• A daily round-up of the key stories as COVID-19 continues its spread around the world.
  • Top headlines: WHO's annual meeting goes online, Italy's beaches reopen.
  • Confirmed cases globally: 4.7 million; deaths: 315,000; source: Johns Hopkins.

1. WHO Assembly meets online

The World Health Organization holds its annual meeting - the World Health Assembly - for the first time since the outbreak of COVID-19. It's also the first time the meeting will be held online. You can watch it here.

Director-General Tedros Adhanom Ghebreyesus said an independent evaluation of the global coronavirus response would be launched as soon as possible.

US President Donald Trump has fiercely questioned the WHO’s performance during the pandemic and led international criticism of China’s handling of the early stages of the crisis.

“We all have lessons to learn from the pandemic. Every country and every organisation must examine its response and learn from its experience. WHO is committed to transparency, accountability and continuous improvement,” Tedros said.

The review must encompass responsibility of “all actors in good faith,” he said.

2. Italy's beaches reopen

Italy - at one point the European epicentre of COVODI-19, reopened its beaches on Monday, but with strict rules on social distancing and other preventative measures, such as temperature testing, the use of hand sanitiser and masks.

3. 'Business as usual' for German soccer?

That was how CNN described the return of top-light German football which resumed at the weekend, as seven-time defending champion Bayern Munich crushed the much smaller Union Berlin 2-0.

But it was anything but usual for the fans: the match - like all the others around the country - was played in a closed stadium due to social distancing rules.

England's Premier League clubs are meeting on Monday to decide how to loosen the lockdown there.

4. Business is booming for esports

If you don't mind your sport being more virtual than physical, you could always try esports - a sector which is enjoying boom times during the COVID lockdown.

"The global video game industry is thriving, despite the widespread economic disruption caused by the coronavirus," writes our World Economic Forum colleague Stefan Hall.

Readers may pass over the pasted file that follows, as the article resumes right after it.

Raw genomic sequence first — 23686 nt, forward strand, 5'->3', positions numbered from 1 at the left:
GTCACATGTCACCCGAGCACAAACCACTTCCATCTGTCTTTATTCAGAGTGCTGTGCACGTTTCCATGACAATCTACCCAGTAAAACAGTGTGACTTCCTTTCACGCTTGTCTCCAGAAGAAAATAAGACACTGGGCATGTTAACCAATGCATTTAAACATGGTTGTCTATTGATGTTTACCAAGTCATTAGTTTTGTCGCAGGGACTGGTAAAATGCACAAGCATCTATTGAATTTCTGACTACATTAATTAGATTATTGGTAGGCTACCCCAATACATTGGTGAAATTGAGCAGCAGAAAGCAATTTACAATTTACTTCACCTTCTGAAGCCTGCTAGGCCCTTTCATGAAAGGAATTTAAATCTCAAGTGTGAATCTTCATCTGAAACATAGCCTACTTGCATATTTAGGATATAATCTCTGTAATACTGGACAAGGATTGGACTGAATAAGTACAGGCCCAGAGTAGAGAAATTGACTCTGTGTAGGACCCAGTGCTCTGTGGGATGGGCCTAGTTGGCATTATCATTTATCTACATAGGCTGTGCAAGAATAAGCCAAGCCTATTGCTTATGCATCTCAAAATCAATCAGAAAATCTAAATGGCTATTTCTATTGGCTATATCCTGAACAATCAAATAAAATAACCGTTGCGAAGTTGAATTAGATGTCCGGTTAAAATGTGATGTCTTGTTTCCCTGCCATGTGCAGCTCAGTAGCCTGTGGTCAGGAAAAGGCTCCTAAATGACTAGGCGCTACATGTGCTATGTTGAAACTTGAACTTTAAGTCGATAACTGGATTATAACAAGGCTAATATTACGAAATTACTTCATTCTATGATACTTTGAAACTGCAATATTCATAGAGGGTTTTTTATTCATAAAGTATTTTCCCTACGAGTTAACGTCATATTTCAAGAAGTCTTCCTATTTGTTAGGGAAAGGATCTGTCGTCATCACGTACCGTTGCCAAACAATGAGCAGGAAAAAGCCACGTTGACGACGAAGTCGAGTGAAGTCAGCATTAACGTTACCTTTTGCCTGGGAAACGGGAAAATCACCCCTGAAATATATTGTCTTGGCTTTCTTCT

"With the practice of social distancing reducing consumer and business activity to a minimum, gaming offers an engaging distraction for people at home looking for social interaction, and initial data shows huge growth in playing time and sales since the lockdowns began."

Read his full analysis here.

What is the World Economic Forum doing about the coronavirus outbreak?

Responding to the COVID-19 pandemic requires global cooperation among governments, international organizations and the business community, which is at the centre of the World Economic Forum’s mission as the International Organization for Public-Private Cooperation.

Since its launch on 11 March, the Forum’s COVID Action Platform has brought together 1,667 stakeholders from 1,106 businesses and organizations to mitigate the risk and impact of the unprecedented global health emergency that is COVID-19.

The platform is created with the support of the World Health Organization and is open to all businesses and industry groups, as well as other stakeholders, aiming to integrate and inform joint action.

As an organization, the Forum has a track record of supporting efforts to contain epidemics. In 2017, at our Annual Meeting, the Coalition for Epidemic Preparedness Innovations (CEPI) was launched – bringing together experts from government, business, health, academia and civil society to accelerate the development of vaccines. CEPI is currently supporting the race to develop a vaccine against this strand of the coronavirus.